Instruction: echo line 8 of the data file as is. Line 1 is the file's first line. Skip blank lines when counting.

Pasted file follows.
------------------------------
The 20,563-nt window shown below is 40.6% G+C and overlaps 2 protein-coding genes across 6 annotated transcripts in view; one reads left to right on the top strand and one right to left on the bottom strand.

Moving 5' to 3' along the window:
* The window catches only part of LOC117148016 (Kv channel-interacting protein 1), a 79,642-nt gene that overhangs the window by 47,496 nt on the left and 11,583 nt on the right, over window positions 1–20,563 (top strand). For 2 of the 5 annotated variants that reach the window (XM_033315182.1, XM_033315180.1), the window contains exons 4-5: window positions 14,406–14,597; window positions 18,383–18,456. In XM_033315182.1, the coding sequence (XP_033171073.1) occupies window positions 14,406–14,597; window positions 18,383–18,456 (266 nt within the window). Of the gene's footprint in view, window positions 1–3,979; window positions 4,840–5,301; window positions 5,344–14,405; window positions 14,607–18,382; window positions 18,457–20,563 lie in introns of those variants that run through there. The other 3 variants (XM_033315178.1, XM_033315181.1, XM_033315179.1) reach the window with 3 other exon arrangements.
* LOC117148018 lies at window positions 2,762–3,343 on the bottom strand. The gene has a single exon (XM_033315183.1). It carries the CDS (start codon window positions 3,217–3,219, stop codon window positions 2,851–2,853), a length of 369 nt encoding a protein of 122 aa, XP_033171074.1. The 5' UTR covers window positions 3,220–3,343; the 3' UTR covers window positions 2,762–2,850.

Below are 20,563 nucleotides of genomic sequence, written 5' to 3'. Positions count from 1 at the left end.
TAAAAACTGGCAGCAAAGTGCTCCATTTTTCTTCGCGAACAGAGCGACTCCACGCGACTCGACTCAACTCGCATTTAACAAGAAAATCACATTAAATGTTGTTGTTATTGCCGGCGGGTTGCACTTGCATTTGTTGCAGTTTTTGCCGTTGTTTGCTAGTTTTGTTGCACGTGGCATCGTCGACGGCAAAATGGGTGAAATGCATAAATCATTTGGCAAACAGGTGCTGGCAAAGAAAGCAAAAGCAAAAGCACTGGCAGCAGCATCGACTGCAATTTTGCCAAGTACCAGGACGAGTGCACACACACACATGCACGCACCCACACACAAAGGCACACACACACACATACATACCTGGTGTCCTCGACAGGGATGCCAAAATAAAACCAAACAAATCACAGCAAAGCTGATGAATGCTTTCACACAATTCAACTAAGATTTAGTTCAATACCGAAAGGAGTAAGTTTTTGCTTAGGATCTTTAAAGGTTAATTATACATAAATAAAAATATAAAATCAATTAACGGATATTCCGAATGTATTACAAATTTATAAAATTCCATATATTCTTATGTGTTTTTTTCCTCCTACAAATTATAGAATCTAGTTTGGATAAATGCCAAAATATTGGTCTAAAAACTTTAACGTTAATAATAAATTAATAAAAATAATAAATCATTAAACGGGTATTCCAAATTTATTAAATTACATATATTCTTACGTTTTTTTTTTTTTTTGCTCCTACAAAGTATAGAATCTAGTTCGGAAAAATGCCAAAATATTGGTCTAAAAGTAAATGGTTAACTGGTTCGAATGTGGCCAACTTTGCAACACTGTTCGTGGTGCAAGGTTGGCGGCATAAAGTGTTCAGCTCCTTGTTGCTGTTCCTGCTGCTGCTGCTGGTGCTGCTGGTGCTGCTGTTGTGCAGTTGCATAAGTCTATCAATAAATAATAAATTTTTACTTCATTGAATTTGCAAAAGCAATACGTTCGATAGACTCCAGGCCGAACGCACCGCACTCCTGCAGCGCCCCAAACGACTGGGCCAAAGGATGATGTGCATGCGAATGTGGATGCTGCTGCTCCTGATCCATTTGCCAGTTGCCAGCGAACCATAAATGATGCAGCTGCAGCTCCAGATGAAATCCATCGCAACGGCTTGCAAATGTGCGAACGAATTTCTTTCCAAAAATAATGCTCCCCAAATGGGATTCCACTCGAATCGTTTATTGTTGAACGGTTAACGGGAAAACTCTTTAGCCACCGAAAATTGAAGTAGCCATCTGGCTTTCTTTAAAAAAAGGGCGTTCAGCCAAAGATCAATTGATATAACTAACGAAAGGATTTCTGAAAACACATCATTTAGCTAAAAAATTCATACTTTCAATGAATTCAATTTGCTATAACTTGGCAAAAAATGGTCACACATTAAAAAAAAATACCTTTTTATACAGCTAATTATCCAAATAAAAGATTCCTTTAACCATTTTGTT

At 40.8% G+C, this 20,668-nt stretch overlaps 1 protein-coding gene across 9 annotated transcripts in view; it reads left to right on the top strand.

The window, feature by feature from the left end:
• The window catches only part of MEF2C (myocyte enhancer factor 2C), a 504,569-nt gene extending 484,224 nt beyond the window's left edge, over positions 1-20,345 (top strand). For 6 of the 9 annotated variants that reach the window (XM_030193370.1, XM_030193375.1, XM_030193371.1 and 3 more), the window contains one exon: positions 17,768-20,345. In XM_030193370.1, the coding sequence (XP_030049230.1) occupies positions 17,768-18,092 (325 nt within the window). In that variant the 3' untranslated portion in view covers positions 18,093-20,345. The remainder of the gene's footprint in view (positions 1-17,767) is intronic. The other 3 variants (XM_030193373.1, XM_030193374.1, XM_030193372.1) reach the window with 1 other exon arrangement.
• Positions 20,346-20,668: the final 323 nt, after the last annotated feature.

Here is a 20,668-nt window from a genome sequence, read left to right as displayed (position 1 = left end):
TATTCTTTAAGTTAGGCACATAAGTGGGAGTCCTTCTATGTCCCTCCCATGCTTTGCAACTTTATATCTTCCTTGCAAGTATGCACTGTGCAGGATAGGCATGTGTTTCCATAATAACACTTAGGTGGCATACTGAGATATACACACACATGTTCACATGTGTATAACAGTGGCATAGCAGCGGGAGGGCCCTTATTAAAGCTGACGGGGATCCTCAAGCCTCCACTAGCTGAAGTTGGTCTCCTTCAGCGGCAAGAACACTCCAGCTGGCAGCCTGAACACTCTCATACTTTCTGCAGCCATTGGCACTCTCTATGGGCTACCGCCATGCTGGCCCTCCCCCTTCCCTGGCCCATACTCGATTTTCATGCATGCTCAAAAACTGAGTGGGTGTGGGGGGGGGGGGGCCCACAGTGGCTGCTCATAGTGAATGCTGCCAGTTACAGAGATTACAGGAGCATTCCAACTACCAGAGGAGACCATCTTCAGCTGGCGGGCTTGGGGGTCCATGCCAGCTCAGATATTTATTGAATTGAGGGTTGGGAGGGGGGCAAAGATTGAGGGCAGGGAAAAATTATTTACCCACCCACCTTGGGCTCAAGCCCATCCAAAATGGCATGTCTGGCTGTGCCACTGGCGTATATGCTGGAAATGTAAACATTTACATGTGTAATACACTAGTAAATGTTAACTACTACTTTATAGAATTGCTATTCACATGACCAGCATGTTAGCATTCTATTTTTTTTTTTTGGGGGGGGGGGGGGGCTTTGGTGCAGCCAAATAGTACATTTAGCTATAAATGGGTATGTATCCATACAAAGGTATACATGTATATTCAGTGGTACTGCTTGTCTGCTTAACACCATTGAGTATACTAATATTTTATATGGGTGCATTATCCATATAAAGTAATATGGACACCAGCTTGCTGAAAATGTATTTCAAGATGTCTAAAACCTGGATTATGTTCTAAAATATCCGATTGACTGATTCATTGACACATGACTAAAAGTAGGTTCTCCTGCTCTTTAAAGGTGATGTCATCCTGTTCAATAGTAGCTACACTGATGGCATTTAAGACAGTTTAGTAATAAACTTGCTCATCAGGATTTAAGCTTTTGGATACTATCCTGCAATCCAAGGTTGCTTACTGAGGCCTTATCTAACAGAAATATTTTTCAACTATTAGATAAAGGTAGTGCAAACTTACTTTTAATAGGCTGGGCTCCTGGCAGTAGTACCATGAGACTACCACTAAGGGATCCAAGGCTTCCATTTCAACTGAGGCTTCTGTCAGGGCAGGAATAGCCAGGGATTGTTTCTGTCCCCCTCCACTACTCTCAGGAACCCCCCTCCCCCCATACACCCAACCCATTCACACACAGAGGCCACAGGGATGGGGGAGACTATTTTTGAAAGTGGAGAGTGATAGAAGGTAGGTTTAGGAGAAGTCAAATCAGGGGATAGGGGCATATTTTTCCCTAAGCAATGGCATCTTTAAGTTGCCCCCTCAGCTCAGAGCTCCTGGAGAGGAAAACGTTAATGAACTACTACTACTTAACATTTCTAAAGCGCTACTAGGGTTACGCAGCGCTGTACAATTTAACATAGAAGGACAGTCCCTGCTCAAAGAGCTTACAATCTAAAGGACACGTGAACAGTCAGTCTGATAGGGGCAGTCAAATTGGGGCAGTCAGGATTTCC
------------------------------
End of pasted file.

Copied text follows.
The window, feature by feature from the left end: